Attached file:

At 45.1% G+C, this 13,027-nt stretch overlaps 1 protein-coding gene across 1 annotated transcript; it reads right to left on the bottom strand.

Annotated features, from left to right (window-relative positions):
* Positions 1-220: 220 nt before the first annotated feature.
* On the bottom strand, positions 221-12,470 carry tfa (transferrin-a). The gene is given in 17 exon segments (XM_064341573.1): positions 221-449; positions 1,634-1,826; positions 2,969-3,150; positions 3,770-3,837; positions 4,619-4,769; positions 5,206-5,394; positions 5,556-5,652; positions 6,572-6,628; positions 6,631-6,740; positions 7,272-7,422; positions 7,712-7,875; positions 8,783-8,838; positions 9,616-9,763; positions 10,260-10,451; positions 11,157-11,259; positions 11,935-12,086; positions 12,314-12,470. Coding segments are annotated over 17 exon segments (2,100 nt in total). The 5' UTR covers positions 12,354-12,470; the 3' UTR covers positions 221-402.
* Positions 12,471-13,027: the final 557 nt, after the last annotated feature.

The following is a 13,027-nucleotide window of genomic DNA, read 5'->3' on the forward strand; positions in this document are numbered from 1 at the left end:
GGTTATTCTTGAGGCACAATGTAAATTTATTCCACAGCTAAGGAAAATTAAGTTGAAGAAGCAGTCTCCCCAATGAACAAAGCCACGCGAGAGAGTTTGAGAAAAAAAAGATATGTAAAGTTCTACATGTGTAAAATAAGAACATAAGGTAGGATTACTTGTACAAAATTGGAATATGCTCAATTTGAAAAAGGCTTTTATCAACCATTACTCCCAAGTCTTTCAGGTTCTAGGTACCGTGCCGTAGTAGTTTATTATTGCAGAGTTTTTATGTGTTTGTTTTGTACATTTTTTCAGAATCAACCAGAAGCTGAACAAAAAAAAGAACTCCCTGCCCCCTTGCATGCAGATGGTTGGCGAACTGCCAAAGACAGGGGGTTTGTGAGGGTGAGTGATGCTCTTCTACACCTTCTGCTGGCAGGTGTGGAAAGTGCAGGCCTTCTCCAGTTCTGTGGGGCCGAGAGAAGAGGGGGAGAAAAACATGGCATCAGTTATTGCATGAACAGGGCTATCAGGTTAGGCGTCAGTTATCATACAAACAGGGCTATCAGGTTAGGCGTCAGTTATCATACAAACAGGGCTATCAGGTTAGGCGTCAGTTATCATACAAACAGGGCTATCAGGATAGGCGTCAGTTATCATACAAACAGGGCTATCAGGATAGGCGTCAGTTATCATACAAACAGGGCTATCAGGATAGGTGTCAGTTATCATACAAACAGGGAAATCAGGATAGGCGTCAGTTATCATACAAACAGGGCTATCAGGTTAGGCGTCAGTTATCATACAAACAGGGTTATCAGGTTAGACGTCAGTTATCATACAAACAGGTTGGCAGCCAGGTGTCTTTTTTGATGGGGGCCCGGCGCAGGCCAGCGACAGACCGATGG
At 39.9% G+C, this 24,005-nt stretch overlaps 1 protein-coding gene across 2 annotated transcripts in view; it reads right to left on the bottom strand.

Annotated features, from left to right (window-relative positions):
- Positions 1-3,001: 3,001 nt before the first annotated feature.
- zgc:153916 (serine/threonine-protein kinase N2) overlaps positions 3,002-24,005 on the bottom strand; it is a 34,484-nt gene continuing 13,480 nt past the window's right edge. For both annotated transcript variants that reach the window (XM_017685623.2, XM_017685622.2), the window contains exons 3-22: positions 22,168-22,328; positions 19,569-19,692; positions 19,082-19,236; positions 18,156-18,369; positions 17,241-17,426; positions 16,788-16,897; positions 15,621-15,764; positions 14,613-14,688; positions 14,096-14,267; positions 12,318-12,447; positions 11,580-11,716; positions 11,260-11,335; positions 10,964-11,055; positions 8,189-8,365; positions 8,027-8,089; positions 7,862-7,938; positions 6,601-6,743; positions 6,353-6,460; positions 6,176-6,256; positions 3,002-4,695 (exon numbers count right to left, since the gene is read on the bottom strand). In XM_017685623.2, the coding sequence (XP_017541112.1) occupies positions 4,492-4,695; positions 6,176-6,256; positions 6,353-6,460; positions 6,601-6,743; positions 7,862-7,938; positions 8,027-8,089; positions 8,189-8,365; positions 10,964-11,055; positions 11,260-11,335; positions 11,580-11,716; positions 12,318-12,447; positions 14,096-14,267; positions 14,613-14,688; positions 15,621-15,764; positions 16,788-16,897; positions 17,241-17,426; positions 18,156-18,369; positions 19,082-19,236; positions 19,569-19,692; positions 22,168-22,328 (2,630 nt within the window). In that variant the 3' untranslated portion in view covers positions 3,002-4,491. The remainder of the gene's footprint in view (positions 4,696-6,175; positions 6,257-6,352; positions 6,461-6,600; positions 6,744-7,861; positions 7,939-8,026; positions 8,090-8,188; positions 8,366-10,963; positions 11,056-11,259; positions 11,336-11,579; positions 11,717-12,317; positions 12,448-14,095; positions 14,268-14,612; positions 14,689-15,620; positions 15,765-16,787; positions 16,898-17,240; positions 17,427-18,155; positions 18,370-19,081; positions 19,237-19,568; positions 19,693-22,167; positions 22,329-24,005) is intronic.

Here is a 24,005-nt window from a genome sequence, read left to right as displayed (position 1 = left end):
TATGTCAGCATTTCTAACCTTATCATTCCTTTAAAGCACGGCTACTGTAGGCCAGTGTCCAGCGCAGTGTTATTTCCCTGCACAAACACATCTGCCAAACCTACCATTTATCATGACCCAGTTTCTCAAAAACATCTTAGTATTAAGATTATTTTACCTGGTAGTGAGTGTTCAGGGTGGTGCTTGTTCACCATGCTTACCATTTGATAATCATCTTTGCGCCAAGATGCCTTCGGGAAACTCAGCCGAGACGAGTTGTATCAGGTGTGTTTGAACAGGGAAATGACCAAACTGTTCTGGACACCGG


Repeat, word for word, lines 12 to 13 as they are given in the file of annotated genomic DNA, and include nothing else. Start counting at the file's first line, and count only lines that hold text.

Here is a 24,005-nt window from a genome sequence, read left to right as displayed (position 1 = left end):
TATGTCAGCATTTCTAACCTTATCATTCCTTTAAAGCACGGCTACTGTAGGCCAGTGTCCAGCGCAGTGTTATTTCCCTGCACAAACACATCTGCCAAACCTACCATTTATCATGACCCAGTTTCTCAAAAACATCTTAGTATTAAGATTATTTTACCTGGTAGTGAGTGTTCAGGGTGGTGCTTGTTCACCATGCTTACCATTTGATAATCATCTTTGCGCCAAGATGCCTTCGGGAAACTCAGCCGAGACGAGTTGTATCAGGTGTGTTTGAACAGGGAAATGACCAAACTGTTCTGGACACCGG